Former Sydney TAFE Media and now music student, Pollyanna Thomson, performed the Sorry Song live at the Ultimo campus on National Sorry Day, May 26.

Pollyanna said it was wonderful to be given the opportunity to perform at such a momentous event.

The day kicks off National Reconciliation Week that concludes on June 3, the 25th anniversary of the landmark Mabo decision that paved the way for the Native Title Act. The week also marks 20 years since the Bringing Them Home report, and 50 years since the May 27, 1967 referendum that gave Aboriginal people the vote and allowed them to be included in the national census.

Singer, musician and Diploma of Music student Pollyanna Thomson. Photo: Belinda Palmada

“It was great because it means a lot to the people in the audience and across Australia,” Pollyanna said.

“It’s great to be able to deliver something that means so much. When I first heard the song and looked at the lyrics to learn it, I was quite shocked because it was about the fact children were stolen.

“It’s quite powerful and it felt really nice to perform for that audience. I hope it helps them get through it.”

She said for her the day represented an acknowledgement of Australian history, what had happened and “saying sorry”.

“It’s all about knowing what was done, knowing that things are wrong.”

Pollyanna, who finished high school last year and is now studying for a Diploma of Music at Ultimo, only had two days to prepare the song.

“I’m happy with how I performed and I’m happy it went well. I got good feedback from everyone and I really enjoyed it,” she said.

“We had ceremonies at my school acknowledging Sorry Day but I had not performed before for an event like this. It’s nice to be a part of it.”

Listen to the Sorry Song and our first podcast commemorating Sorry Day and Reconciliation Week 2017 here.


Helana Sawires and Osamah Sami, star-crossed lovers in Ali's Wedding

Ali’s Wedding, the latest culture clash comedy to hit the Sydney Film Festival, will no doubt find a mainstream audience.

Director Jeffrey Walker (Modern Family, Angry Boys) has made an enjoyable and warm-hearted film, telling an affectionate and poignant story of love that shines a positive light on Muslim-Australian life.

After failing his medical entrance exam, Ali, the son of a Muslim cleric, lies to family about his test results but his dishonesty spirals out of control. The result is that Ali must follow through with an arranged marriage to a girl he accidentally agreed to marry,  except he is madly in love with Dianne (Helana Sawires), an Australian born-Lebanese girl.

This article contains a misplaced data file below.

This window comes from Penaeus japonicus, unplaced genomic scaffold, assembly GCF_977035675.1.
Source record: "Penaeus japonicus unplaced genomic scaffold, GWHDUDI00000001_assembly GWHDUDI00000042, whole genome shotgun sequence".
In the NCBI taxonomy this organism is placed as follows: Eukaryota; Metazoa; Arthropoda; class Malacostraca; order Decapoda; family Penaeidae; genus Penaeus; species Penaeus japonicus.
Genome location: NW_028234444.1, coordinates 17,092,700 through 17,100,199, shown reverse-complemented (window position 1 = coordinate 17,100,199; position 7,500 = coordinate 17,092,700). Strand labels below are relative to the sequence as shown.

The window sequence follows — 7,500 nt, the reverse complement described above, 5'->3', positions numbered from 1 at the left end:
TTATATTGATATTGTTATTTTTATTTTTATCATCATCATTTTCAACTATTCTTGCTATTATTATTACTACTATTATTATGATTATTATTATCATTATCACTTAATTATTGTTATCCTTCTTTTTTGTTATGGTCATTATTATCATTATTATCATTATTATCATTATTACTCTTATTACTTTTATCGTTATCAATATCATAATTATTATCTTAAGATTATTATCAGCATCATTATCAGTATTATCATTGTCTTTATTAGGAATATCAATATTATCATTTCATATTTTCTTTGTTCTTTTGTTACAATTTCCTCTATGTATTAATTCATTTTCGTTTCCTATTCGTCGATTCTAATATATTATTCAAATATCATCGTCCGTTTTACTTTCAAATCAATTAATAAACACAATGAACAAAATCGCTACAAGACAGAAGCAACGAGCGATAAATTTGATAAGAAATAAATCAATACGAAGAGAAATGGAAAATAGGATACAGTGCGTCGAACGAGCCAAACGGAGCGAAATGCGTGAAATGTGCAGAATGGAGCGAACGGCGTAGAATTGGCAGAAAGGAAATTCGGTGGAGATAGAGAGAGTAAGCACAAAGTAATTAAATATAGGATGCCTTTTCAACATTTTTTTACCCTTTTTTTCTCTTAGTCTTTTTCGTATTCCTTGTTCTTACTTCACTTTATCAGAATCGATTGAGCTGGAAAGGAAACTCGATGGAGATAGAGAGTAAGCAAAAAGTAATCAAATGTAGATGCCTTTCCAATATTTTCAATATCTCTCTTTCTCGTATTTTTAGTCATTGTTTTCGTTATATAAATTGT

Ali's Wedding

The story is based on the real-life experience of lead actor Osamah Sami, whose arranged marriage lasted less than two hours.

Ali’s Wedding is entertaining from start to finish. It features standout performances by the cast, led by Sami and Don Hany as Ali’s father. Helana Sawires is delightful in her film debut as Ali’s love interest Dianne. Also notable are hilarious performances from supporting cast Rahel Romahn and Ryan Corr as Ali’s friends.

The screenplay, co-written by Sami and Andrew Knight (Hacksaw Ridge), is sharp and amusing with an authenticity that perfectly captures family life in multicultural Australia. This effect is powerfully reinforced by Don McAlpine’s wonderful cinematography and the deft direction of Walker, a TV director and former child actor whose list of credits includes Neighbours, Rake and Dance Academy: The Movie.

Don’t miss this film: Ali’s Wedding is the feel-good film of the year. A must see.

It’s due for release in Australia on August 31.
Rating: 5/5 Stars

From Podcasters to Radio Stars in the Making

Play Intro First

By Belinda Palmada

Move over Kyle and Jackie O, there’s a new radio talent to take over airwaves.

Sydney TAFE Media graduate Mitchell Coombs and current Sydney TAFE Media student Talecia Vescio will be turning their podcast Not My Cup of Tea into a radio show on Joy 94.9 in August.

The audio series is a conversation between friends over a cup of tea about the downfalls of humanity and rants on petty topics that nobody really cares about.